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The questions the US won’t answer about its billions in Afghanistan

Security forces stand guard as Afghanistan's Chief Executive Officer, Abdullah Abdullah, visits locals after a suicide attack in the Yahya Khail district, Paktika province, November 24, 2014. A suicide bomber detonated his explosive vest in a crowd of spectators at a volleyball match on Sunday, killing 45 people, a provincial official said, as foreign troops withdraw from the country after more than a decade of fighting.
Reuters/Mohammad Ismail
What do we really know about Afghan security forces?
  • Tim Fernholz
By Tim Fernholz

Senior reporter

This article is more than 2 years old.

With the official “end” of the international military occupation of Afghanistan last fall, things are changing. The US will only have 5,000 troops deployed in Afghanistan by the end of the year, down from a peak of 187,000 in 2008. But American taxpayers will still shoulder a hefty cash commitment: $16 billion in 2015, and similar levels through 2017. Most of that money will be added to the $65 billion the US has already spent training and supporting the Afghan national security forces.

But there’s one new difference: Now the public won’t know where that money is going, or if it is accomplishing anything, according to (pdf) the Special Inspector for Afghan Reconstruction, an independent auditor charged with oversight of US money in Afghanistan. In the past, it’s uncovered the loss of tens of thousands of AK-47s in Afghanistan, and recovered some $570 million in criminal forfeitures and other savings. But US officials have decided they will no longer publicly answer its questions about funding the Afghan army, instead keeping them classified.

Here’s some of what the public can no longer know:

How many people are in the Afghan army, and how much of their salaries the US is paying? Are these numbers sustainable without US funding?

How much money is being spent to train Afghan soldiers and police? 

How many Afghan infrastructure projects are being funded by the Department of Defense?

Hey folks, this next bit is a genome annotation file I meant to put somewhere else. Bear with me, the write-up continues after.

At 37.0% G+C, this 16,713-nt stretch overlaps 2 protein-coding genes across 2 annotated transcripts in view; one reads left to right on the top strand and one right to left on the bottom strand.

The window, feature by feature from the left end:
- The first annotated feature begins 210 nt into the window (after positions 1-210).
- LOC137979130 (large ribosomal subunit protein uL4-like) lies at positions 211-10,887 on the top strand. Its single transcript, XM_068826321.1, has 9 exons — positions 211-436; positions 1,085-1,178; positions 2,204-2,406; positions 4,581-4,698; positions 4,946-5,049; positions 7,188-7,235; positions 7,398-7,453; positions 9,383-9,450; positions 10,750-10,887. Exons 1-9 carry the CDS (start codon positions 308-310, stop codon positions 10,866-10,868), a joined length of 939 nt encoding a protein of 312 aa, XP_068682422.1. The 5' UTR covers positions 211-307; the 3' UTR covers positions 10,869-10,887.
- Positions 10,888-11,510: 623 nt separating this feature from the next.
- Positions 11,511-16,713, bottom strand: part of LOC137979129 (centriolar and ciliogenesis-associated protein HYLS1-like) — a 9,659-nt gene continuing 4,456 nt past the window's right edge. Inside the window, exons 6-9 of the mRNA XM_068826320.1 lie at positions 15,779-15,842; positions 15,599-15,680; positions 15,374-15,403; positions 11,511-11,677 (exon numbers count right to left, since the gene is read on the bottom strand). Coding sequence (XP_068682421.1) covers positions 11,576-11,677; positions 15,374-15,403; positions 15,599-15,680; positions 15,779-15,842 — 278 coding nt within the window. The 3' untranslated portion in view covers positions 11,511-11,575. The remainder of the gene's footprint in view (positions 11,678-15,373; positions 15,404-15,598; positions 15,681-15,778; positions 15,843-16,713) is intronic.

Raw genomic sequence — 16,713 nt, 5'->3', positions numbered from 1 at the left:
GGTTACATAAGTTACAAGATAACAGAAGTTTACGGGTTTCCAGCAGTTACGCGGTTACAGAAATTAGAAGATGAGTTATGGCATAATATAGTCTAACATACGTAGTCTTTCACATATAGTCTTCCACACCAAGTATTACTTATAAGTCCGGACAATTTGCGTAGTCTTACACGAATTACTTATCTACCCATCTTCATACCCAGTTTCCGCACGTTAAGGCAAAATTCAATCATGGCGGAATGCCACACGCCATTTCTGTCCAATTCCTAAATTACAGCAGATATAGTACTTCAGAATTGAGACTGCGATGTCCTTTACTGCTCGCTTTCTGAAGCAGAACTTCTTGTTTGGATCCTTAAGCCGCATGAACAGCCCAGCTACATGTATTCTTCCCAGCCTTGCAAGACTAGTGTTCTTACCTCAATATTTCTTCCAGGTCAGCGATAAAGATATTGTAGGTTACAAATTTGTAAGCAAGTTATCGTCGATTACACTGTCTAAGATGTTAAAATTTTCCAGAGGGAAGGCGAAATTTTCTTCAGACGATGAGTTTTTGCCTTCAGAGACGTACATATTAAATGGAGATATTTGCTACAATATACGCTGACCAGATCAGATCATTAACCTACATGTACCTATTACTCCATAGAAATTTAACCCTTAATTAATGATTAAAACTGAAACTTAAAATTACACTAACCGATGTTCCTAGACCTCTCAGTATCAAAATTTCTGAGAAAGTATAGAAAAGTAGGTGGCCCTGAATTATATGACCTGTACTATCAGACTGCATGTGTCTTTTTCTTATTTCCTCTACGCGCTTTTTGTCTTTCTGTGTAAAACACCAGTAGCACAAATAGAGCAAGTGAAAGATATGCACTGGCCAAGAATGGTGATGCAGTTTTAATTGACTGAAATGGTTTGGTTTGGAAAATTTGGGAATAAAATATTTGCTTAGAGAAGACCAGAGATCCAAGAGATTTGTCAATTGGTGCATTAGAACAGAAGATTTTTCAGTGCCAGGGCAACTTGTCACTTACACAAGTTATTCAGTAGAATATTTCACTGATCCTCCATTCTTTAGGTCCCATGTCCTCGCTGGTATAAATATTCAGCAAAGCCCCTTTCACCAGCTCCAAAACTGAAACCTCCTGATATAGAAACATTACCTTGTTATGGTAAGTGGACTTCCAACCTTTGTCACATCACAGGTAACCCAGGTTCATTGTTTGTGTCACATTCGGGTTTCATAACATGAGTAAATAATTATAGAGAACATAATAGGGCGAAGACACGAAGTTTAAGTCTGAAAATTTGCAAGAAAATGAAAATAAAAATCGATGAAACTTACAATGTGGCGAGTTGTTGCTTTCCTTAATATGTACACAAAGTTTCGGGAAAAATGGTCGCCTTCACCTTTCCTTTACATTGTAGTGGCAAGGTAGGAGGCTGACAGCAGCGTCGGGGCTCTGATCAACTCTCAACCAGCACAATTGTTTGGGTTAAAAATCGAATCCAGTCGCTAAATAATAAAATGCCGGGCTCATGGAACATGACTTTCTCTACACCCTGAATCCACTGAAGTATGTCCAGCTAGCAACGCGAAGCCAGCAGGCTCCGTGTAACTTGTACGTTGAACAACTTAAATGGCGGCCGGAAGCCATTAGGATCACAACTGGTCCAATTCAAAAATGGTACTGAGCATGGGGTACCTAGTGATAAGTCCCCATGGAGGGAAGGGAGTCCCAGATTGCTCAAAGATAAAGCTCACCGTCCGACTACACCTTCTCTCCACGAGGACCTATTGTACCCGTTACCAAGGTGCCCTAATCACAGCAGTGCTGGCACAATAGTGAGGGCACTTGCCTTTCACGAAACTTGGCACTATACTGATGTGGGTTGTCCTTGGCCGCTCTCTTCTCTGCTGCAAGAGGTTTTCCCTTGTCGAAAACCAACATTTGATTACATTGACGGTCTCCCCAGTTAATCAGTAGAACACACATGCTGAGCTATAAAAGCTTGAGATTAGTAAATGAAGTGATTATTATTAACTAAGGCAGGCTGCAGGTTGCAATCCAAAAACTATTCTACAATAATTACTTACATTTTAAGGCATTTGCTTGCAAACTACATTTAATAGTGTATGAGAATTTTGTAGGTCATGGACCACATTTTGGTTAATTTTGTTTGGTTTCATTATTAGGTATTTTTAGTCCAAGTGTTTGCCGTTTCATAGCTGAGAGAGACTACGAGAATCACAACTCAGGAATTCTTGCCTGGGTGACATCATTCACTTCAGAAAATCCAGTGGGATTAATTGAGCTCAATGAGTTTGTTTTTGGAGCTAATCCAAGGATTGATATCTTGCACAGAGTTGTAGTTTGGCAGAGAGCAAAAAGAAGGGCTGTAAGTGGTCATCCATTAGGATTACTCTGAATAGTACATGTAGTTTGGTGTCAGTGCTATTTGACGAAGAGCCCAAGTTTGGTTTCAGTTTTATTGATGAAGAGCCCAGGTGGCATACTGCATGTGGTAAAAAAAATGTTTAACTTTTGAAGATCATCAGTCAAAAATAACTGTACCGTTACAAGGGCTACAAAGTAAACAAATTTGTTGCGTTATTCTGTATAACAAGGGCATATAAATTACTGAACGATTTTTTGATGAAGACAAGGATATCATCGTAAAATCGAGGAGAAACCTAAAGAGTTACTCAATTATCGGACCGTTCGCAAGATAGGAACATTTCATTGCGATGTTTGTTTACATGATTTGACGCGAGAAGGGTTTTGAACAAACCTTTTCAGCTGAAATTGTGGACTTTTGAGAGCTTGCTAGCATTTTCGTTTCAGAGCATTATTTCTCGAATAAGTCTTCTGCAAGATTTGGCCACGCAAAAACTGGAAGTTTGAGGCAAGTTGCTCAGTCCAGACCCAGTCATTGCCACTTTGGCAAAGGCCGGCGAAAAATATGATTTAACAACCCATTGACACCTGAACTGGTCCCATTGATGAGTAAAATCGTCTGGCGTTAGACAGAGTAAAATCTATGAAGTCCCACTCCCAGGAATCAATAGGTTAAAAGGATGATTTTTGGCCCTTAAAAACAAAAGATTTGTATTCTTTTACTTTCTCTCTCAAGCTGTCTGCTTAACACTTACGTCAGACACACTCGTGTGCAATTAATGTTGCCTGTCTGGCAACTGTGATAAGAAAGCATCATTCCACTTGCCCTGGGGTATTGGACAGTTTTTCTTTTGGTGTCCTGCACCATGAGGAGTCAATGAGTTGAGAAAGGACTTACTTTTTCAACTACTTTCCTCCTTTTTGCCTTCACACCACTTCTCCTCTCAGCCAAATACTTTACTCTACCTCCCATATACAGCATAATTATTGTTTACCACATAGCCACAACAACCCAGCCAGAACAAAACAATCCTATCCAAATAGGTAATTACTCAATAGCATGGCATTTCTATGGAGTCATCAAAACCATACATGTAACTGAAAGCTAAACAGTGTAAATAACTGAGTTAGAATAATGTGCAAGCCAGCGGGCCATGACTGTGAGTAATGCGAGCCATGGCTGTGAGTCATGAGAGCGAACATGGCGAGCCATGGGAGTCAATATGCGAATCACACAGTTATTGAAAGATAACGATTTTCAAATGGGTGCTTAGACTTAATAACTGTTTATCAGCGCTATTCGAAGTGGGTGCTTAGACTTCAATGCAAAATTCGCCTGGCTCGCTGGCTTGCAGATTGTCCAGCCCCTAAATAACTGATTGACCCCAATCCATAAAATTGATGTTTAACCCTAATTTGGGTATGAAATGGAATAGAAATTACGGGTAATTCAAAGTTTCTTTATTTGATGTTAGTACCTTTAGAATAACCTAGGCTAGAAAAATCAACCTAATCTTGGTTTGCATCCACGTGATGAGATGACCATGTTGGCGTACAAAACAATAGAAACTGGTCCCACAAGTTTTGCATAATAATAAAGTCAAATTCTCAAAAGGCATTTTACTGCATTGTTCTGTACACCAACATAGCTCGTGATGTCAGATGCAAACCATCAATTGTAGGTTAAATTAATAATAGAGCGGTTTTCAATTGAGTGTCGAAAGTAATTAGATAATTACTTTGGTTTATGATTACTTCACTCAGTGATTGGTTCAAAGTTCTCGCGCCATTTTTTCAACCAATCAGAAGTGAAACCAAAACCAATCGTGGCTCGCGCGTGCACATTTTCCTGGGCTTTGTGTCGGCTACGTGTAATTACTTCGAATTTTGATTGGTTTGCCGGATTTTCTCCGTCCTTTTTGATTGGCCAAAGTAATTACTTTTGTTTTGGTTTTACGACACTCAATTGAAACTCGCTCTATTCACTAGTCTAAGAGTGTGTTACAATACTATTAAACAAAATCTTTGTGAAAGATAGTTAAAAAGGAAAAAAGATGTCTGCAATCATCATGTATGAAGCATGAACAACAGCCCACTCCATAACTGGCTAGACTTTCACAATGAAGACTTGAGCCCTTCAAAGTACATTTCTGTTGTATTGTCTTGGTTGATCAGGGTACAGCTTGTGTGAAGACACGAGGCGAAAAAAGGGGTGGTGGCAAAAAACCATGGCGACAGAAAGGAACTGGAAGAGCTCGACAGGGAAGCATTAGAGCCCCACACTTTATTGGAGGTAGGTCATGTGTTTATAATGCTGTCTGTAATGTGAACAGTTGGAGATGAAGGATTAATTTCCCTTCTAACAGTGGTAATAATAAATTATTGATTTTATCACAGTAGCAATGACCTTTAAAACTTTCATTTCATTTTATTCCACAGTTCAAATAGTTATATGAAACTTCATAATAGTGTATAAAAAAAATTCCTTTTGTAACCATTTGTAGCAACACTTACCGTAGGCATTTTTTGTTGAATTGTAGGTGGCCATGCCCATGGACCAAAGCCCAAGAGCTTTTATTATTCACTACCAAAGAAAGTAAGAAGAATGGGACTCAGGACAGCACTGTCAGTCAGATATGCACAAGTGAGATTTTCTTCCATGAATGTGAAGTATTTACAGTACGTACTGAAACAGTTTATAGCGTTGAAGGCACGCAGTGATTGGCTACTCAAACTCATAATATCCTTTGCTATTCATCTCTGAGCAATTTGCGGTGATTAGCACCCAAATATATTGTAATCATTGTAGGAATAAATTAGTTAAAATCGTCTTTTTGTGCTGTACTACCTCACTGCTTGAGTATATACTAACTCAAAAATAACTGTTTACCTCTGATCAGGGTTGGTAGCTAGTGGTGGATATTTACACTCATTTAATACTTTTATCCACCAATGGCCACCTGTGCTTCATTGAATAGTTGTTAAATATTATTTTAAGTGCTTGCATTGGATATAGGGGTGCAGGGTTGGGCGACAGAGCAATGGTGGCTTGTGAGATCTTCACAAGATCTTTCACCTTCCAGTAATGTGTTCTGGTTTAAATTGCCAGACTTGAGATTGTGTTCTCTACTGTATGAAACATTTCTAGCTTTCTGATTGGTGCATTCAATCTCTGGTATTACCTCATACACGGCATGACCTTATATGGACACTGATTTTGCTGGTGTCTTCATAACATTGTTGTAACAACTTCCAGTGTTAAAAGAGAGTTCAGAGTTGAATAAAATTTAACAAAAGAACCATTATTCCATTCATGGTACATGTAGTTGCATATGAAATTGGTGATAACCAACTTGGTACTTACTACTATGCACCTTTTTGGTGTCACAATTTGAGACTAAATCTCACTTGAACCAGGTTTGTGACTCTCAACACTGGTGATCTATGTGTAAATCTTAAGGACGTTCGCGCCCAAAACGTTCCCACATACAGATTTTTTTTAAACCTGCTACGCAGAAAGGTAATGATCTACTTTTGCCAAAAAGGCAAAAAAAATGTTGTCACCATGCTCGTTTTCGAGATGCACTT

How many weapons and what kind are being bought to arm the Afghan army?

How many military bases has the US turned over to the Afghans, and can they afford to sustain them?

Are the anti-corruption efforts by the Afghan government working?

Has any Afghan institution replaced the US anti-corruption and anti-crime task force? 

In response to SIGAR’s request for that information, General John Campbell, who commands US forces in Afghanistan, wrote that

While I cannot comment upon the precise reason why certain information was considered unclassified in the past, I can advise that given the risks that continue to exist to our forces and those of Afghanistan, I have directed that sensitive operational information or related materials that could be used by those who threaten the force, or Afghan forces, be classified at an appropriate level. With lives literally on the line, I am sure that you can join me in recognizing that we must be careful to avoid providing sensitive  information to those threaten our forces and Afghan forces.

But it’s hard to see this classification as anything other than an attempt to elide hard questions about whether the Afghan state can function without US support.  And given the recent experience in Iraq, where the US-trained and equipped army dissolved in the face of advancing Islamic State militias, scrutiny of US clients should only be increasing.

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